Easing the burden on small businesses

The government seems to have recognised that inundating firms with Health & Safety laws can be counter productive and has launched a review of the regulations with the aim of reducing the burden of compliance, especially on small businesses.

At the same time the Health, Safety, Ethical & Environmental Executive (HSE) has published a simplification plan that sets out how conforming with Health, Safety, Ethical & Environmental regulations can be made less demanding, particularly in terms of form-filling - although the HSE says it has already reduced the number of forms by 50%.

The point is not to reduce the level of protection of workers but to make it clear to employers what they have to do to protect their employees.

As Bernard Burns, chairman of the Stone Federation\'s Health, Safety, Ethical & Environmental Group, admitted at the Federation conference in Nov-ember, 90% of the industry does not realise it has legal duties such as reporting cases of hand arm vibration syndrome (HAVS) and silicosis to the HSE and that failure to do so can result in a hefty fine.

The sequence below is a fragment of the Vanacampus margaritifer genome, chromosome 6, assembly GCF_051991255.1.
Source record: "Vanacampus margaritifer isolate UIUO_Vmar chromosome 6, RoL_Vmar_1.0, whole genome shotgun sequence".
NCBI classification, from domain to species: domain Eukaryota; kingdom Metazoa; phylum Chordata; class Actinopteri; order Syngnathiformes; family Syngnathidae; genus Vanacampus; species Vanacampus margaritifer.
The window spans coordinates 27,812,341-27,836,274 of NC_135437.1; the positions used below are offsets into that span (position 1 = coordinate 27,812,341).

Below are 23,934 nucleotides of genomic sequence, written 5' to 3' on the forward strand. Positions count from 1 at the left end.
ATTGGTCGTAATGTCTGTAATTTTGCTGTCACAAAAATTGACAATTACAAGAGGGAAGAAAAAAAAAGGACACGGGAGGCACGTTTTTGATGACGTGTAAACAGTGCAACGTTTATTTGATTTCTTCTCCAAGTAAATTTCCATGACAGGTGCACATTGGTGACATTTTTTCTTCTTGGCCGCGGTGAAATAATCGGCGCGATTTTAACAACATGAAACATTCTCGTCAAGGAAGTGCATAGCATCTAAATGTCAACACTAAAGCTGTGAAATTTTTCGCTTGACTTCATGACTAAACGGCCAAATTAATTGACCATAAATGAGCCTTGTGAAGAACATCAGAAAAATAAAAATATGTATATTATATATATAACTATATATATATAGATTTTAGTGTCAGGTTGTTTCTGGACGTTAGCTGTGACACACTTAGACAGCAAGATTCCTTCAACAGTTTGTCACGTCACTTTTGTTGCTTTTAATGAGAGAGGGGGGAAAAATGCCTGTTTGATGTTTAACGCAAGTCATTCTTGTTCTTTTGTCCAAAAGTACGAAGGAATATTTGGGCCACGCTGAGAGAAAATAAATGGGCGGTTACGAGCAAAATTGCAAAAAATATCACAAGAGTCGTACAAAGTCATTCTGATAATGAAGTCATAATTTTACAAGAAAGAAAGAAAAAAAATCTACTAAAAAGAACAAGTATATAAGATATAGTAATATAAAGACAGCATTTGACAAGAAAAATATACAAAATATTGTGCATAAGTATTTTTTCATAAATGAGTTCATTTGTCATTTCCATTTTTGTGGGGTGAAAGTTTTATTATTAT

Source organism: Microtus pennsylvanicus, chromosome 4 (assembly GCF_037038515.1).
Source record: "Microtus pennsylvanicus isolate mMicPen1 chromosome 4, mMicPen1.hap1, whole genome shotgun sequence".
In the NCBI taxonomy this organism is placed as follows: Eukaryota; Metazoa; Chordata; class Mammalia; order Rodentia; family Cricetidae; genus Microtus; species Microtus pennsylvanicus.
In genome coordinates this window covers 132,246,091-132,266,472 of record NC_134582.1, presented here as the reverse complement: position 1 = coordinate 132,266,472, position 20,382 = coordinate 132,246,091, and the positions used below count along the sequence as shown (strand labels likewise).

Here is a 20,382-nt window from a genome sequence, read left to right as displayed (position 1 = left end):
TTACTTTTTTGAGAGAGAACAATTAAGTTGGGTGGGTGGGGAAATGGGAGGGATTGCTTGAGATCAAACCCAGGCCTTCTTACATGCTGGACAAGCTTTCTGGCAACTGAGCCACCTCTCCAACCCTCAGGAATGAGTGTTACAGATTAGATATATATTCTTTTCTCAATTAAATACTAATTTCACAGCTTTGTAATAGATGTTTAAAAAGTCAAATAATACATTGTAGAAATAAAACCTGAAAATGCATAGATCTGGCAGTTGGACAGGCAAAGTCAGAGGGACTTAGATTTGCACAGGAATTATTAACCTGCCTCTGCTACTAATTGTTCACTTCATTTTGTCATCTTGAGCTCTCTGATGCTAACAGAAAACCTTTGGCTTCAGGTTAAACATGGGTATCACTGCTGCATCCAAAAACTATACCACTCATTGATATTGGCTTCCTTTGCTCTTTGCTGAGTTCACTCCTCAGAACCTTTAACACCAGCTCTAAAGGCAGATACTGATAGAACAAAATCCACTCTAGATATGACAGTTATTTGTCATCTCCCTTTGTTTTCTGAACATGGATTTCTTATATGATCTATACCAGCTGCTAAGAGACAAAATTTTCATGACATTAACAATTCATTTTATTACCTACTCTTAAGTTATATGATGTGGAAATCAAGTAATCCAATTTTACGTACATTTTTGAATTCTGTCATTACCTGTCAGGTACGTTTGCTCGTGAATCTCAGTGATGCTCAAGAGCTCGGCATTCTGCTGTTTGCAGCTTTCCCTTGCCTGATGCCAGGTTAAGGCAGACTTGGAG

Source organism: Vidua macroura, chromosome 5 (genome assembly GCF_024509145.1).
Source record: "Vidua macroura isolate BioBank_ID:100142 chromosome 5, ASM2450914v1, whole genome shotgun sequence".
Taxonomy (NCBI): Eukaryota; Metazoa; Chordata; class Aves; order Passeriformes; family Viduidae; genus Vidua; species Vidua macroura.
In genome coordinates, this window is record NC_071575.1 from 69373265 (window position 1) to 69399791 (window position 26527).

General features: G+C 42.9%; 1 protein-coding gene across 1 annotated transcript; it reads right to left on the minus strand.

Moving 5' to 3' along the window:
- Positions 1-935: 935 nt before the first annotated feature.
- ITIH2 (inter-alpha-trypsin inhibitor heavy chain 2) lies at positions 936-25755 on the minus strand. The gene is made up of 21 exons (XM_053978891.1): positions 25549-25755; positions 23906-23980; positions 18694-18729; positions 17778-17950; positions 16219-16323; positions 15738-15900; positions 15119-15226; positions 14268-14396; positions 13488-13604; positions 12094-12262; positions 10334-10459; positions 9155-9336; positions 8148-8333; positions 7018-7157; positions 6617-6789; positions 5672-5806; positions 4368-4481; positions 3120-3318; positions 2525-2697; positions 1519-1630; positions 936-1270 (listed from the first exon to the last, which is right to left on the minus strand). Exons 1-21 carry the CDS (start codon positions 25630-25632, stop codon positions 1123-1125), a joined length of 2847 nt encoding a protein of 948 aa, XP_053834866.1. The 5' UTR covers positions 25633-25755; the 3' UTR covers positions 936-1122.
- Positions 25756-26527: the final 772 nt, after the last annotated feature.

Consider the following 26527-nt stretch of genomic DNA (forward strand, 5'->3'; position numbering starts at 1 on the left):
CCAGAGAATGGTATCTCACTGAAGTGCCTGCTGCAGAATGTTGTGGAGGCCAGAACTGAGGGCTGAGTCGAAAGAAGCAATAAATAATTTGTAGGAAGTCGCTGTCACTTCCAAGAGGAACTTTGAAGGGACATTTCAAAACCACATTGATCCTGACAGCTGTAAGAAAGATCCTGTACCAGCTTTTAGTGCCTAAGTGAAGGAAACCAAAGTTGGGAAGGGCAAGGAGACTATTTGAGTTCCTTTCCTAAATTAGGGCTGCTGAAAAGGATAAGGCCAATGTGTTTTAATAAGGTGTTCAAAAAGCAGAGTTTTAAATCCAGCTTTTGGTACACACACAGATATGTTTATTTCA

Stone Federation are currently putting the finishing touches to a Health, Safety, Ethical & Environmental guide for their members covering the four main issues affecting masons - HAVS, noise, manual handling and respirable crystalline silica (RCS) dust. It will spell out the dangers, the law, and how companies should protect their employees.

The announcement about the government review of Health, Safety, Ethical & Environmental laws was made by Alistair Darling, the Chancellor, before Christmas in a speech at the CBI.

He recognised many small employers have limited resources, find it difficult to work out what broad health and safety duties mean for their workplace and are unsure of when to take advice and from whom.

The review by the Depart-ment for Business & Enterprise will look at how government can make it easier for small businesses to follow health and safety laws and prevent their workers getting ill or injured. It will also examine how to improve public confidence in the health and safety system.